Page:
Over the last decade, marketing has shifted from a relatively creative profession to a data-driven one. Whether we’re talking how to target our customers more effectively or how to measure success, today’s marketers are expected to know more about data and analytics than ever before.
In many ways, this is great because we can ensure our marketing efforts have an impact. But what if your marketing team has few “left-brain” people?
A recent Spiceworks report, Tech Marketer Career Outlook, shows less than half of marketers are advanced in data analysis, content marketing, and digital media, even though they’re considered among the top five most important skills for today’s marketers. All three of these skillsets require “left brain” analytical skills to be successful, which may explain why many marketers are less advanced in these areas than in writing and communication.
One of the challenges is that most marketers are not technologists, even though a lot of what we deliver is supported by complicated technology. Modern marketing has evolved dramatically in the last decade. We have applied technology and science principles to marketing so quickly that there’s now an inherent shortage of marketing people who excel in data, measurement, and analytics.
But to run a successful marketing program today, the skills gap is important to address. In fact, core knowledge of content marketing, digital media, and data analysis is quickly becoming table stakes for marketers. It’s equivalent to writing skills in the 1950s. If you couldn’t write, you couldn’t be in marketing or advertising back then. Today, if you don’t know how to influence an audience and analyze your success, you can’t be a marketer.
Content marketing: Know your audience and know how to reach them
The purpose of content marketing is to get customers and prospects interested in hearing from your company. It requires you to understand your audience well and provide them with content that meets a specific need, be it an entertainment, education, or buying need. It’s about creating the content they want versus the content you want to create.
But most importantly, marketers must have patience and build an audience first. And unless you have millions of dollars to advertise your content, you won’t build an audience overnight.
Second, marketers need to know who they’re writing for — not what business. What person? And with what purpose? Once that’s understood, you can begin to think about what are the best ways to engage your audience and what type of content resonates with them.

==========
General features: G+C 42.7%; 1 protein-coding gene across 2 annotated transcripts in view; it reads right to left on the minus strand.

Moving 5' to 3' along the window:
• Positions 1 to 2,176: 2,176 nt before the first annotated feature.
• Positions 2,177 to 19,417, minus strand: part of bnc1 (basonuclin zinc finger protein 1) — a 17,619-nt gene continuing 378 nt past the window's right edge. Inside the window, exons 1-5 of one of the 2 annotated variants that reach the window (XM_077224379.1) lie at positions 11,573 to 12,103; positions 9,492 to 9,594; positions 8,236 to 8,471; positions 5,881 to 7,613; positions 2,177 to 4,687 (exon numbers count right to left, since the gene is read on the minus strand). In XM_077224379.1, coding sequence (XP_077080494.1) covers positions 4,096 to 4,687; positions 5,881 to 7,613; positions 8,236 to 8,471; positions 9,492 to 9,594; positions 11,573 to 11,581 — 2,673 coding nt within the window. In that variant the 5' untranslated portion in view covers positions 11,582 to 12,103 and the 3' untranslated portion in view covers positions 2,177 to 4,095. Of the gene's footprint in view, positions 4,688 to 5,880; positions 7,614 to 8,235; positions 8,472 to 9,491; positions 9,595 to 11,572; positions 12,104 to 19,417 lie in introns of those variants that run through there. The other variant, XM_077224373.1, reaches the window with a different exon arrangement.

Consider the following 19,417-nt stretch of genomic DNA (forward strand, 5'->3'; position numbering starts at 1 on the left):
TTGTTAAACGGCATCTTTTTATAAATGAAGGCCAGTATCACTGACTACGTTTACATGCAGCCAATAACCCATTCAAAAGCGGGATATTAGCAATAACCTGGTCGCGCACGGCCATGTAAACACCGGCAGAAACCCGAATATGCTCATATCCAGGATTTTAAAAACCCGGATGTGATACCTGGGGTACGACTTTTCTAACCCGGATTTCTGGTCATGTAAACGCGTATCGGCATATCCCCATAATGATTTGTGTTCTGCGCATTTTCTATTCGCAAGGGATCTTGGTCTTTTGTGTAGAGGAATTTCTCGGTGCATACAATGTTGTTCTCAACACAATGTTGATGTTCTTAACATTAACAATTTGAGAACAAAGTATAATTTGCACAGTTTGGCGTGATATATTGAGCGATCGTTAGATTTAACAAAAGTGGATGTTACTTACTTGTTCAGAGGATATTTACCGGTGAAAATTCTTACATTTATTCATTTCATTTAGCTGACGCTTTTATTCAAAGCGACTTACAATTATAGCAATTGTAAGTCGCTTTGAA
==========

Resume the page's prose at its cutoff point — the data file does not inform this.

Third, marketers must make their content easy to find, which is closely tied to SEO. This requires an understanding of Google algorithms and knowledge of how to frame content in the right way using the right keywords and tags. To be successful in content marketing, marketers must marry the discipline of understanding your audience with the technical SEO discipline. The next step is giving content marketing a boost, and that leads us into digital media.
Digital media: Work wisely within the media complexity
Although it sounds simple on the surface, digital media is more complicated than most marketers realize. It promises to target anyone in the world with an unthinkable amount of online data. But is it quality data and is it coming from a reliable source? And how do you know if you’re targeting the right audience? And how many times are you reaching the same people with no interest over and over again?
In many cases, marketers automate their digital media execution and leave it up to computers to determine when and where to place their ads, but that could have some unintended consequences when your ad shows up in a radical news site that doesn’t align with your brand. Digital media has quickly become very complex and is heavily data driven. The algorithms that do it at scale can only be done by a machine.
Still, it’s critical for marketers to understand the different layers of digital media. Even if they’re using an agency instead of executing the strategy themselves, digital media must be guided by some broader principles and guidelines to ensure it does what the marketer wants it to do.
Data analysis: Align the measurements
One of the biggest challenges in marketing is measuring the impact of your efforts, particularly in B2B. It’s rare to find linear transactions that you often see in B2C where a customer clicks on an email from a retailer and immediately purchases a product. It’s more difficult for B2B marketers to pinpoint how their efforts led to a conversation with sales.
For example, if a marketer asks a customer how they heard about their brand or why they came to their website, most customers will think of the biggest influence but not the first influence. They may forget they saw a billboard on the highway or several online ads in the last month. But they will remember a colleague who recommended your product. Marketers can’t rely on self-reporting to truly understand how they’re influencing their targets.
To effectively measure your impact, marketers must use data to build models that provide insight into how your marketing efforts are contributing to your organization’s larger business objectives. Too often, measurement models aren’t instrumented with the right input or analyzed correctly, so marketers don’t get credit for what they do or who they’ve influenced.
Ultimately, there has to be a balance on the marketing team between creative and analytical people, because a successful marketing program requires skills on both sides. However, we should be careful not to overcorrect. Digital media, content marketing, and data analysis are all skills we need as marketers, but we shouldn’t forget what our core job is – to influence people. And that still requires creativity.